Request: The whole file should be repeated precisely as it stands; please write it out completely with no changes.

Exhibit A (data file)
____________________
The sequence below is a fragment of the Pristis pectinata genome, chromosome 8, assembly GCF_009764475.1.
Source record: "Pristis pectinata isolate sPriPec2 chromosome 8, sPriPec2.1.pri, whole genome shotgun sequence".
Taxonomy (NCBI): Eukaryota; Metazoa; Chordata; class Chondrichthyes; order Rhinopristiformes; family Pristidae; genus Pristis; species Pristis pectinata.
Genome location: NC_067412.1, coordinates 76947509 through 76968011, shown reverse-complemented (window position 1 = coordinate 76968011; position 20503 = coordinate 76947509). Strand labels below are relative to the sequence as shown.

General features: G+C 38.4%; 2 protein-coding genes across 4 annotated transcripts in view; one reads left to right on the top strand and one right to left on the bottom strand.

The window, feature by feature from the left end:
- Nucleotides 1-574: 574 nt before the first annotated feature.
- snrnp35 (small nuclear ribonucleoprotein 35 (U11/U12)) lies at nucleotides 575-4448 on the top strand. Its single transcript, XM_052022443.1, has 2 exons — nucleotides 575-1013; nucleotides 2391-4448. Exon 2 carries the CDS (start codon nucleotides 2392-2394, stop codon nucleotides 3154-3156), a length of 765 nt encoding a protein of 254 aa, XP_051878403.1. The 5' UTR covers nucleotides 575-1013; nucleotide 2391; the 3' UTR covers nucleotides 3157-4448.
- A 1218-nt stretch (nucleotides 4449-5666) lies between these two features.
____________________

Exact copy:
The sequence below is a fragment of the Pristis pectinata genome, chromosome 8, assembly GCF_009764475.1.
Source record: "Pristis pectinata isolate sPriPec2 chromosome 8, sPriPec2.1.pri, whole genome shotgun sequence".
Taxonomy (NCBI): Eukaryota; Metazoa; Chordata; class Chondrichthyes; order Rhinopristiformes; family Pristidae; genus Pristis; species Pristis pectinata.
Genome location: NC_067412.1, coordinates 76947509 through 76968011, shown reverse-complemented (window position 1 = coordinate 76968011; position 20503 = coordinate 76947509). Strand labels below are relative to the sequence as shown.

General features: G+C 38.4%; 2 protein-coding genes across 4 annotated transcripts in view; one reads left to right on the top strand and one right to left on the bottom strand.

The window, feature by feature from the left end:
- Nucleotides 1-574: 574 nt before the first annotated feature.
- snrnp35 (small nuclear ribonucleoprotein 35 (U11/U12)) lies at nucleotides 575-4448 on the top strand. Its single transcript, XM_052022443.1, has 2 exons — nucleotides 575-1013; nucleotides 2391-4448. Exon 2 carries the CDS (start codon nucleotides 2392-2394, stop codon nucleotides 3154-3156), a length of 765 nt encoding a protein of 254 aa, XP_051878403.1. The 5' UTR covers nucleotides 575-1013; nucleotide 2391; the 3' UTR covers nucleotides 3157-4448.
- A 1218-nt stretch (nucleotides 4449-5666) lies between these two features.